Sonic Iceland is the story of a journey by Marcel Krüger and Kai Müller to discover the music of a country. They collected interviews, pictures and notebooks filled with texts, which became the basis for a website and what will be a book. Here is Chapter 0 – the short introduction for how the idea for Sonic Iceland was conceived.
It’s a cold and miserable winter morning in Cologne, and I am grumpy. It is the day after Boxing Day 2009, and in recent years Christmas has not been a good time for me, so I don’t feel very motivated as I walk up the stairs of the subway station in Ehrenfeld and towards the Weltempfänger-Café. I’m supposed to meet my friend and former housemate Kai, who is planning to visit Iceland. He wants to create some kind of documentary about Icelandic music, and has asked me to join his project. I have no idea of what this whole thing is going to look like, but besides my holiday-grumpiness I’m stoked about the idea of combining a visit to one of my favourite travel destinations with good music. I enter the café, and as I see Kai, beaming and sitting beneath a large map of the world, my mood lifts even higher. After a short shake-hands and catch-up (he lives in Cologne and I in Ireland), we set to work.
Kai and I have been fascinated by Icelandic music for a long time. It was always surprising how many different sounds and styles such a tiny nation produces, compared to Germany, for example. Plus we have watched the “Heima”-movie of Sigur Rós once too often. So the idea for Sonic Iceland was born: to go and talk to the Icelandic musicians in their natural habitat, record the interviews and document this with pictures and text. We set up a blog and started talking to people to help us get to Iceland.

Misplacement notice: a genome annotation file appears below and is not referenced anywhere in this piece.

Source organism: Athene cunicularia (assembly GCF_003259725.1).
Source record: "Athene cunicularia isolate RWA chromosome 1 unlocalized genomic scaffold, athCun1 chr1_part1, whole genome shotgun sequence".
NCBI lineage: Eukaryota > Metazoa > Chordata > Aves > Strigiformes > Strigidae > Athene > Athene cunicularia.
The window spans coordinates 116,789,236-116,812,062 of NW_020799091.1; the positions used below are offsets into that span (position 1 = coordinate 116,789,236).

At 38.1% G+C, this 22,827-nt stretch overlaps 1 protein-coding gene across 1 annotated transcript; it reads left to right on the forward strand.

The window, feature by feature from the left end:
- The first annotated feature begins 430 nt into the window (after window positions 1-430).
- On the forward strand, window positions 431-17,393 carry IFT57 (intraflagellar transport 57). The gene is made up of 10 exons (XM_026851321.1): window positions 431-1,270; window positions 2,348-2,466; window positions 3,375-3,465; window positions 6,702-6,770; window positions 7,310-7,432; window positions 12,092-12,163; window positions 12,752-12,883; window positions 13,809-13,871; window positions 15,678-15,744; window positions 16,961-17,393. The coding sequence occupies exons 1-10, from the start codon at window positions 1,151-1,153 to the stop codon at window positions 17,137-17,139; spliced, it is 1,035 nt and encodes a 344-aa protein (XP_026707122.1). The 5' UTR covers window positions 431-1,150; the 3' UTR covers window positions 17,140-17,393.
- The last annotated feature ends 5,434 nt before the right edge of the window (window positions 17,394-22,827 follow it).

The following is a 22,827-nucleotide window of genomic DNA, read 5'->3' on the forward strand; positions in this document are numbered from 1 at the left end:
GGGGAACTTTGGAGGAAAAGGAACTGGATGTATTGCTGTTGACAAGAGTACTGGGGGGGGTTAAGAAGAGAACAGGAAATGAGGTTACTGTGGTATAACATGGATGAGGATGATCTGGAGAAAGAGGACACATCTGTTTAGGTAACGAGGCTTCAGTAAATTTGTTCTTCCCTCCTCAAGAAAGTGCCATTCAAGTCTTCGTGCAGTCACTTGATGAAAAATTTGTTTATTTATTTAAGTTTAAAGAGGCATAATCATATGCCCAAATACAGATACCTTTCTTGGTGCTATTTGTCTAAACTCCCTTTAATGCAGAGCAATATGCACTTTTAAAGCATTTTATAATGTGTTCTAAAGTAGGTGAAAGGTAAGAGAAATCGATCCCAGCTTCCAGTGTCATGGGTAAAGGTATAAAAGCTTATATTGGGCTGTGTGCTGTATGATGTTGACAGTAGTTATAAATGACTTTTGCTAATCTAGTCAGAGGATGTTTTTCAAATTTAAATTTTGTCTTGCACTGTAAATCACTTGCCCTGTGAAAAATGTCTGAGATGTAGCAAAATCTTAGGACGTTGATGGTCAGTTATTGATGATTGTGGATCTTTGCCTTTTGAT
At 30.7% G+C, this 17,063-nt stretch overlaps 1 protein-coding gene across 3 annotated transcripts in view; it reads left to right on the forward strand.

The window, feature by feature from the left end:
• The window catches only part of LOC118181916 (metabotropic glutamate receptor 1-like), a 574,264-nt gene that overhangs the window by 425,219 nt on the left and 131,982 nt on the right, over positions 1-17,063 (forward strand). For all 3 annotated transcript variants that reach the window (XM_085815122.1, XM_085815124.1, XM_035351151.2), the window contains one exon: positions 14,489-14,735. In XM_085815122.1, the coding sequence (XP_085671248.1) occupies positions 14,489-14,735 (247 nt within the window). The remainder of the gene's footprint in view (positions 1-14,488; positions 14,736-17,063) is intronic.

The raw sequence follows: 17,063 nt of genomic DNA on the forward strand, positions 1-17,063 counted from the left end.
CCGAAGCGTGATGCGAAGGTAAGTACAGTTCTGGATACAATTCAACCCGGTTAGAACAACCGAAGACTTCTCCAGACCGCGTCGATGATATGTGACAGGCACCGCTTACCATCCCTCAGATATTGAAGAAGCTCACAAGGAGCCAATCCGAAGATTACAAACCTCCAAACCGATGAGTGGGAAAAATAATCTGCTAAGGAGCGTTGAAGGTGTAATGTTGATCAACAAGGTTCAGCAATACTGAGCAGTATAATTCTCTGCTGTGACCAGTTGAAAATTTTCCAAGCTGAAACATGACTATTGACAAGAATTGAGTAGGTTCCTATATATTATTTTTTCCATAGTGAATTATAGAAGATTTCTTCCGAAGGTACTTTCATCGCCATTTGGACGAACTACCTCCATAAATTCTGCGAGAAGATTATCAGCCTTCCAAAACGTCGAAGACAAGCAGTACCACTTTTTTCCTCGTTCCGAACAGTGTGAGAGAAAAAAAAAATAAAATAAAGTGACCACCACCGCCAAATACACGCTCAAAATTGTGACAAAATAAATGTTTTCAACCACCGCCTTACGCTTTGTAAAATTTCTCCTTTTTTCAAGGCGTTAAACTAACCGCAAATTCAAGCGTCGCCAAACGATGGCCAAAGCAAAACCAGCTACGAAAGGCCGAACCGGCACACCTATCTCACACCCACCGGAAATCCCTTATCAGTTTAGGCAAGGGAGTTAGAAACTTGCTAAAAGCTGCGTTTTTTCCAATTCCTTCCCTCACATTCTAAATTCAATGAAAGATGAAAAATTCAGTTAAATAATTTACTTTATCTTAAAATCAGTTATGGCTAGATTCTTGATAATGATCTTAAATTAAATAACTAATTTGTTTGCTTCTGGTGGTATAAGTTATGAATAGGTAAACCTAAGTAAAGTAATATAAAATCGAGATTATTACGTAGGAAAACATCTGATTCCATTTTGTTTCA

Fast forward: April 2010, and Kai is back from the Aldrei fór ég suður festival in Northern Iceland. Aldrei fór ég suður translates as “I never went south” and is a music festival in the small town of Ísafjörður, organised by singer/songwriter and local hero Mugison. Besides a truckload of pictures, the one thing Kai brought back is a contagious enthusiasm. His stories of a moustache contest, a snow festival in a blizzard, eating seal and drinking Brennivín, seeing an almost frozen waterfall and not sleeping for 4 days made me want to board the next available plane and fly to Reykjavík straight away. He also reports of a well-organised press trip and friendly, good-looking and hard-drinking locals. It seemed Sonic Iceland would take off easily.
July 2010. We’re back from Iceland and completely exhausted. It has been harder to get to Iceland then expected after Kai’s first trip in April. We ran into many many walls, and not having a big magazine or company back us up made it all even more complicated. However we made it to Iceland and back with the help of mostly Icelandic partners, and through an online fund-raiser where generous supporters from all over the world helped us out. We talked to loads of Icelanders, drank more Brennivín than expected and Kai took over 5000 pictures. We even managed to document the whole thing in real-time on our blog.
As I’m writing this, another Christmas has passed, and it’s exactly half a year after we both left Iceland. Preparing and sorting and finalising all our stuff took way longer than expected – we had naively aimed to have our website finished by August 2010, but it is finally ready in January 2011. Was Iceland like I expected it? Landscape-wise, yes. I live on a volcanic island myself, so I was not as stunned as Kai by all the lava-fields and bleak mountains. However then we got so immersed with all the Icelanders we met, and they showed an acceptance towards us that normally takes months and months to develop. I never had the feeling of advent as strong as I had in Reykjavík. When you are on holidays, you sometimes perceive your destination as something that is just sitting there to give you a good time with beautiful beaches and wild clubs, but it leaves no impression when you depart, as you’ve never even arrived there. With Iceland and especially Reykjavík, this was different. I miss it, but not as you miss that beautiful beach resort in Thailand that gave you a good time. I miss it because it gave me a feeling of home.
Words: Marcel Krüger
Picture: Kai Müller